GenYOUth Foundation makes a big hit with childhood obesity research

11/15/2012  |  Brian K. Nadolne

Recently I was privileged to join our Georgia Academy of Family Physicians industry partner, Southeast United Dairy Industry (SUDIA), at the Learning Connection Summit in Washington, DC. At this conference, researchers in the field of childhood obesity presented information to industry and education leaders from around the country.

Childhood obesity is epidemic. As many as one out of every three children in the United States is obese or overweight.

The research community is actively investigating the obesity epidemic. Faculty presented information on the negative effect of hunger, irregular eating, and obesity on classroom performance. There were fascinating findings of increased hippocampal volume in children who are more fit. Research has suggested strong correlations between decreased physical activity, increased weight, inadequate breakfast, and inadequate overall nutrition with reduced academic success.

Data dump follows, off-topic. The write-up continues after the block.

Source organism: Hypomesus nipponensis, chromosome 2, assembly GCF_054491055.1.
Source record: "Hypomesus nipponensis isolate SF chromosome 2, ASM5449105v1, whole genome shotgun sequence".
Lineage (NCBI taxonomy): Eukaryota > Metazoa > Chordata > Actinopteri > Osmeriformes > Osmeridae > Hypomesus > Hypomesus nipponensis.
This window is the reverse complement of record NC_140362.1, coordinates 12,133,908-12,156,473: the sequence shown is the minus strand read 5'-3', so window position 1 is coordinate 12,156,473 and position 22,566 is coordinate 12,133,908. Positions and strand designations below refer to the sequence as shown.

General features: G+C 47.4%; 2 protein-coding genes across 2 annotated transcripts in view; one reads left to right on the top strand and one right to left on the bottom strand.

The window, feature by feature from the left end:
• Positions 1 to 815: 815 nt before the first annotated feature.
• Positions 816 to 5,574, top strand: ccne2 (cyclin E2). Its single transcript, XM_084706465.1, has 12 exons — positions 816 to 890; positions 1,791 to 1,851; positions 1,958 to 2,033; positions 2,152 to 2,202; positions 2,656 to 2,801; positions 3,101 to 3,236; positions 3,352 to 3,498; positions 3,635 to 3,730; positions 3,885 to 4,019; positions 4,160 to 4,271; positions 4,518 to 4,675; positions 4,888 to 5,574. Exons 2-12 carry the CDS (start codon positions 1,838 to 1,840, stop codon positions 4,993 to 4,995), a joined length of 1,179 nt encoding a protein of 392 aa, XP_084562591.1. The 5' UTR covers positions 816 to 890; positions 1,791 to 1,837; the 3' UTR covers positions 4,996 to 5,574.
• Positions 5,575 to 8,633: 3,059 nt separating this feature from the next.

Our children have a job. It’s a real job. They are required to learn and do well in school. In order to do their job well, they must eat properly and regularly. They have to have the tools to be successful, and we as teachers, parents and physicians must be sure that we are providing these tools.

Fuel up to Play 60 is a program sponsored by the National Dairy Council (NDC) and the National Football League (NFL), in collaboration with the United States Department of Agriculture (USDA). This program teaches children that small daily changes in their activity can lead to improved fitness. Educators learn from such programs and begin to implement specific strategies in the classroom. Regular stretching, encouraging exercise at home and following up with the class at regular intervals can improve children’s fitness. In giving the children specific examples of activities, and then working to develop those skills, the teacher becomes a powerful tool of physical enhancement and empowerment.

Teachers play a critical role in child development. Supporting activities such as Fuel Up to Play 60 is one way to lead the children to success. Educators must continue to engage and educate children to help them to appreciate the depth of this epidemic and to help them become ambassadors of the cause.

Brian K. Nadolne, MD, FAAFP is a Family Physician in Marietta, Georgia. He is the Chair of Family Medicine at Northside Hospital and the current Vice-President of the Georgia Academy of Family Physicians
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